In the making: stress-measuring device

March 9, 2010 by  
Filed under STRESS

Can you imagine yourself wearing a device that can measure your stress levels? A device that can tell you to stop, slow down, and take a deep breath? A device that may be able to prevent an impending heart attack or stroke?

Researchers at the Swiss Federal Institute of Technology (ETH) were just testing a prototype the other day. The ETH researcerhs, together with psychologists from the University of Zurich tested the device on 30 volunteers – students who were about to take a rather difficult Math exam. The prototype performed rather well, with an estimated 83% success rate of recognizing “stressed individuals”.

So how does this device work? The device works in different ways and measures several parameters, namely:

  • Heart rate
  • Respiration rate
  • Levels of the stress hormones cortisol in the saliva
  • Conductivity of the skin

Heart and respiration rates increase when people are under pressure. The body then produces increased levels of cortisol. Sweating of the palm and the soles of the feet occur, leading to increased conductivity. With these measurements, the device can tell you how stressed you are.

The performance of the prototype was definitely better than a device installed in the students’ chairs which measured the movement of the seated person with the hypothesis that the more movement, the higher is the stress level. The rate of success of the chair-attached device is only 73%.

There is a great potential for an effective stress-measuring device in terms of health care and financial xxx. The currently prototype being tested is kind of bulky with lots of cables and electrodes attached to it. The researchers, however, hope to make the device smaller through miniaturization and wireless technology so that it would be small enough to wear like a watch around the wrist or inserted in your socks.

Measuring stress levels is very important as research evidence has shown stress to be linked to cardiovascular as well as mental health. A small device that can measure different parameters related to stress can help people keep their stress levels under control comparable to how diabetes patients keep their glycemic levels under control by monitoring blood sugar levels. In doing so, stress-related heart attacks and strokes can be prevented and minimized. Do you think we will finally see such a device in the market? Let’s wait and see in 2 to 3 years’ time.

CVD weekend news watch, September 19

September 19, 2008 by  
Filed under HEART AND STROKE

Due to some technical problems, I couldn’t bring you a news round up last week. But I have some for you this week. Happy reading.

CVD pollution watch

Air pollution can hinder heart’s electrical functioning

Heart patients, stay away from traffic-polluted areas! According to this study reviewed by the American Heart Association (AHA), heart attack survivors and other cardiac patients should avoid being around heavy vehicular traffic. Fumes coming from the exhaust of vehicles contain microparticles and black carbon. These pollutants in the air have adverse effects on the heart’s electrical functioning.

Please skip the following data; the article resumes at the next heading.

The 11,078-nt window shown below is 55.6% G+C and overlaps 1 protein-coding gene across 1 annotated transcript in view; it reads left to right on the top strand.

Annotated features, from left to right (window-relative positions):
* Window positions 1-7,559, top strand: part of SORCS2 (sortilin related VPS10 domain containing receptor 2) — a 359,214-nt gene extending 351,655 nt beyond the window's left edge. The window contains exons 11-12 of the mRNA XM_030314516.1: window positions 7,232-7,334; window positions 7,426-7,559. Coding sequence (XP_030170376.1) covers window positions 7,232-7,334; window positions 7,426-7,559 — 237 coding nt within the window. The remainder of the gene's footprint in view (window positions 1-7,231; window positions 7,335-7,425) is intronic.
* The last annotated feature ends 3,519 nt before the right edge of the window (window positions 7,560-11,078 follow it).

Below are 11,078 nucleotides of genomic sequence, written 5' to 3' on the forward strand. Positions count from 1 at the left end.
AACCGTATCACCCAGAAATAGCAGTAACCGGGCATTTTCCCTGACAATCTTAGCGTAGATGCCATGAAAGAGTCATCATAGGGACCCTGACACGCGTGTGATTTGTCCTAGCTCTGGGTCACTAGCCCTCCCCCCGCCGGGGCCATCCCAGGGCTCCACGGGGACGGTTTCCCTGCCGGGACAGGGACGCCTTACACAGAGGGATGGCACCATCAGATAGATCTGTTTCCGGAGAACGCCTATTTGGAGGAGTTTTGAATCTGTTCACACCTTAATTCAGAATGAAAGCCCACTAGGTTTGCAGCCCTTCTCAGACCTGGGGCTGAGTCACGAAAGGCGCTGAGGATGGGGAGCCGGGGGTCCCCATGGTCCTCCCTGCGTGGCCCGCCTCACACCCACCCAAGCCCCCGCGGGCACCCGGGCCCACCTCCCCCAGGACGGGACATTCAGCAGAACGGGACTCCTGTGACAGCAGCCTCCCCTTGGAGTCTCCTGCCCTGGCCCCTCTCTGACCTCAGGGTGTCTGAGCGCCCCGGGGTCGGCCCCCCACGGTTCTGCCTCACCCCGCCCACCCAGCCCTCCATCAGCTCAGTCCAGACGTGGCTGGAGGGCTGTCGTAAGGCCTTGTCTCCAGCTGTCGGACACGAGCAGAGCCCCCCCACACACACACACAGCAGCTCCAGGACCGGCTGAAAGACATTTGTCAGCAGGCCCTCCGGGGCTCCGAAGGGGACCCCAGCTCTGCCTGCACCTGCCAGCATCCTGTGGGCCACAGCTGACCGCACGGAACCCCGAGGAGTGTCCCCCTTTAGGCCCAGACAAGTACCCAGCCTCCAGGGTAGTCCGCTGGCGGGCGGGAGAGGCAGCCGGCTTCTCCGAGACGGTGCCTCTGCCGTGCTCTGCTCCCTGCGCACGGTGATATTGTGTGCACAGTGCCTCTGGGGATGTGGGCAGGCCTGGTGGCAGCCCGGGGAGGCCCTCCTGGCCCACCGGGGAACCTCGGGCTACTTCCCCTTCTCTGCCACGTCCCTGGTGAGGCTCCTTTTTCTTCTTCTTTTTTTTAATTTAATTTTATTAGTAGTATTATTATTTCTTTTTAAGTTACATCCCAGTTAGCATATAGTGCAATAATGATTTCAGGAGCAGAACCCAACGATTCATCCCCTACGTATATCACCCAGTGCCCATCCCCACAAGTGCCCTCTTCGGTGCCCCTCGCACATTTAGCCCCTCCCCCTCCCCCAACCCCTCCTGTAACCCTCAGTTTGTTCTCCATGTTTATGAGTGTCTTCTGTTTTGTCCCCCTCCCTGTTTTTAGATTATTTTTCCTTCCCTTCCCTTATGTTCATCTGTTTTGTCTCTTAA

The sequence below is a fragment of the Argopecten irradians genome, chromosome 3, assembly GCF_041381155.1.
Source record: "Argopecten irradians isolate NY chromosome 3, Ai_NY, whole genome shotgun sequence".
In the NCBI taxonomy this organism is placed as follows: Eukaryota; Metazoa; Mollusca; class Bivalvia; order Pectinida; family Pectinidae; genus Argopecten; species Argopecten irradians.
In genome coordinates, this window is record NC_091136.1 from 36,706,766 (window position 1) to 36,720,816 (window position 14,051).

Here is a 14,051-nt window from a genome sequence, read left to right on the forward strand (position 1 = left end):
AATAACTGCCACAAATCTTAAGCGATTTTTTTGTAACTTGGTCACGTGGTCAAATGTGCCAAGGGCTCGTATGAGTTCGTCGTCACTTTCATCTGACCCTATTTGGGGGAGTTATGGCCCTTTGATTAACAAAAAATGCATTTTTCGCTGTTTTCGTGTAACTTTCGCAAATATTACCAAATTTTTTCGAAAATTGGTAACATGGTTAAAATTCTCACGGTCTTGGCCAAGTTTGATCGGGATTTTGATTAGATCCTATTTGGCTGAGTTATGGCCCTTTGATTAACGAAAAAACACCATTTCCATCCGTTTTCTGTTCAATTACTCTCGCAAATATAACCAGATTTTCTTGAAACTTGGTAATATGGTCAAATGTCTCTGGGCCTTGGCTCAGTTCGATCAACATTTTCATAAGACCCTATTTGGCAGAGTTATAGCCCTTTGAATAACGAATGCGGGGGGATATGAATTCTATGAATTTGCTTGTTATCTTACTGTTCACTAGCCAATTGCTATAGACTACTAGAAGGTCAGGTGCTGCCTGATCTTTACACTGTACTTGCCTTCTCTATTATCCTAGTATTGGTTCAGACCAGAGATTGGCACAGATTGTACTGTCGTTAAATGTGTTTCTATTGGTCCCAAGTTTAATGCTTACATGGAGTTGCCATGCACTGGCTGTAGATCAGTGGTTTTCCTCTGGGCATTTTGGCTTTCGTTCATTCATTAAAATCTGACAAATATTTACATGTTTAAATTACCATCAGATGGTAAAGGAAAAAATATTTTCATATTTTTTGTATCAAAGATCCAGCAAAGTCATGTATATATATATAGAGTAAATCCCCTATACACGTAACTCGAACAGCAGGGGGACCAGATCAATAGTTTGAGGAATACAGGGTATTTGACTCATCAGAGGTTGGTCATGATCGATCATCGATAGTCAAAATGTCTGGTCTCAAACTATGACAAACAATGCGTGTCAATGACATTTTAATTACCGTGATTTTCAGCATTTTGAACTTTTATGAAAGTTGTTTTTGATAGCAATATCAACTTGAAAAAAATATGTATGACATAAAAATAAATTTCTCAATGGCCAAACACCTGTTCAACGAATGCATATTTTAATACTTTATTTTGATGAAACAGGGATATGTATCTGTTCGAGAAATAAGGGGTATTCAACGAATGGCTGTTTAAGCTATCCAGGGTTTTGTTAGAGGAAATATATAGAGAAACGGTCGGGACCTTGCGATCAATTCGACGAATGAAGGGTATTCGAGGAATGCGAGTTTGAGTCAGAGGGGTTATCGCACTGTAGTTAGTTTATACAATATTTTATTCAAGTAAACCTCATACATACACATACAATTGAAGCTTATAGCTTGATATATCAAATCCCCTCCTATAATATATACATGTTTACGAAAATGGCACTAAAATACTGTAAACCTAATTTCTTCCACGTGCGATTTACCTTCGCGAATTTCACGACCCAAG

CVD tobacco watch

Smoking influences antiplatelet response to clopidogrel

Here’s another reason why heart disease and smoking do not go together. It seems that smoking interferes with the clinical effects of the medication clopidogrel, an anti-platelet drug indicated for preventing blood clots in patients with high risks for heart attacks and stroke. “Current smokers have increased platelet inhibition and lower platelet aggregation“, according to heartwire.

CVD infection watch

Bleeding Gums Linked To Heart Disease

Poor dental and oral hygiene increases the risk for a heart attack, according to a study by microbiologists from the University of Bristol and the Royal College of Surgeons in Ireland. According to one author, “oral bacteria such as Streptococcus gordonii and Streptococcus sanguinis are common infecting agents, and we now recognise that bacterial infections are an independent risk factor for heart diseases.”

CVD biotech watch

Stem cell regeneration repairs congenital heart defect

Promising results from stem cell research. Researchers at Mayo Clinic were able to demonstrate that dilated cardiomyopathy, a congenital heart defect, can be treated with stem cells. Using embryonic stem cells, they were able to regenerate heart tissue that can repair birth defects of the heart. This is good tidings for many patients, most of them children, who were born with this defect. In most of these cases, heart transplant is the only cure. With this new technology, more young lives will be saved.

CVD patient watch

CPR Saves Zayden’s Life

CPR saved this baby’s life, thanks to his mother who had taken a CPR course years before. The boy slipped out of his safety bath seat and fell into the water. Check out your heart advocacy group now for a CPR course now!

CVD medical device watch

FDA Approves Software Update that Identifies Potential Defibrillator Lead Fractures

With the controversies on recalls of defibrillators, portable (AEDs) or implantable (ICDs), the manufacturer Medtronic is stepping up on safety of the patients and try to rescue products that are losing popularity. This new software will alert both patients and physicians of a potential lead fracture in the ICD Sprint Fidelis. The model’s lead was the subject of a recall last year because it was prone to fracture.

Photo credit: stock.xchng

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NOTE: The contents in this blog are for informational purposes only, and should not be construed as medical advice, diagnosis, treatment or a substitute for professional care. Always seek the advice of your physician or other qualified health professional before making changes to any existing treatment or program. Some of the information presented in this blog may already be out of date.